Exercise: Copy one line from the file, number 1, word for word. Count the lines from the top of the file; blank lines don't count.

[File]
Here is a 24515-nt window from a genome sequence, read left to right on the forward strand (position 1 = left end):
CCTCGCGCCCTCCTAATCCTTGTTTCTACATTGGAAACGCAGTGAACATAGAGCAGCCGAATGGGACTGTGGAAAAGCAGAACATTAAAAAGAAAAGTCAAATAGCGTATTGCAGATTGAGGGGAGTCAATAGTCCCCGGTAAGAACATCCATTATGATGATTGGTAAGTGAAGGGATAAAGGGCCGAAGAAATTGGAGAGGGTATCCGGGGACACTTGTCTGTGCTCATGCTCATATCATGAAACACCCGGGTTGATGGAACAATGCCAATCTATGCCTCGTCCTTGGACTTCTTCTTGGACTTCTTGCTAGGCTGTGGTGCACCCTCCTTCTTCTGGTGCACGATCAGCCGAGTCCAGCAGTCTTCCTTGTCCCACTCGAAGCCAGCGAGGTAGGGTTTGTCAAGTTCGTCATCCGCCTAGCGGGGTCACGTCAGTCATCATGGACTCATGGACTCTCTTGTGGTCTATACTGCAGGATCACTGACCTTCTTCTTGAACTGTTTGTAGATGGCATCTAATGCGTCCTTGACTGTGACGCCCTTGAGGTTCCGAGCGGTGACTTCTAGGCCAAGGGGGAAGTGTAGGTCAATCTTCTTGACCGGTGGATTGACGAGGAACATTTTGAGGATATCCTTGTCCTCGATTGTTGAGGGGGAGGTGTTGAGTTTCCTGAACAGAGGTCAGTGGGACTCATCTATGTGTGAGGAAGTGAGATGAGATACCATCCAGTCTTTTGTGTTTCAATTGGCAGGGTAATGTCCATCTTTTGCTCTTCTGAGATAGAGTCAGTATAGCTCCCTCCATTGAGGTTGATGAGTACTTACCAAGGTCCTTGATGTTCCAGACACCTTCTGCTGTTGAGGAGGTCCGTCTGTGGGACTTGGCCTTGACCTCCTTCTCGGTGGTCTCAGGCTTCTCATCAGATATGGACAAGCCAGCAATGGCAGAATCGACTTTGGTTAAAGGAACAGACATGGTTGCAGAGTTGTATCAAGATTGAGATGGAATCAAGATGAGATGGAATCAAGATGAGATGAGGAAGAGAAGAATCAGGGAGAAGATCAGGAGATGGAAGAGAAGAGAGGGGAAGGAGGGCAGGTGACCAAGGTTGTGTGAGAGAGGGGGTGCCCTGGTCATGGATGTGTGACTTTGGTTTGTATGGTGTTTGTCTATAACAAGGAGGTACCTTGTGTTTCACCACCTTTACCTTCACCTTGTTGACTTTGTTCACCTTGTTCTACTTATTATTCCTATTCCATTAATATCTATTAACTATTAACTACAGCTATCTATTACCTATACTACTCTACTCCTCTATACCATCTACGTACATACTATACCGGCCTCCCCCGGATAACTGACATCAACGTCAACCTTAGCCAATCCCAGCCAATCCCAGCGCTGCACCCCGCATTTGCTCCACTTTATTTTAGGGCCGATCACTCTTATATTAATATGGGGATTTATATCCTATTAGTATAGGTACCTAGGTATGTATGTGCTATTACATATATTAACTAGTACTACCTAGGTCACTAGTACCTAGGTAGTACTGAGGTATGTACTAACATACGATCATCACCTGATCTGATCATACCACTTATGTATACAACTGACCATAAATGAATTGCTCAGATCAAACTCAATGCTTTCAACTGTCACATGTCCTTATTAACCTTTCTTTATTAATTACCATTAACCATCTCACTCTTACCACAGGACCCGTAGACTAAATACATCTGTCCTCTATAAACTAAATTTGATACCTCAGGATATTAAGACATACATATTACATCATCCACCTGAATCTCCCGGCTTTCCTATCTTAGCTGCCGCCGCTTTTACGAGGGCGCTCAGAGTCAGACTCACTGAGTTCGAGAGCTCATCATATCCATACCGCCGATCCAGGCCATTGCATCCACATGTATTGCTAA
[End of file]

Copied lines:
Here is a 24515-nt window from a genome sequence, read left to right on the forward strand (position 1 = left end):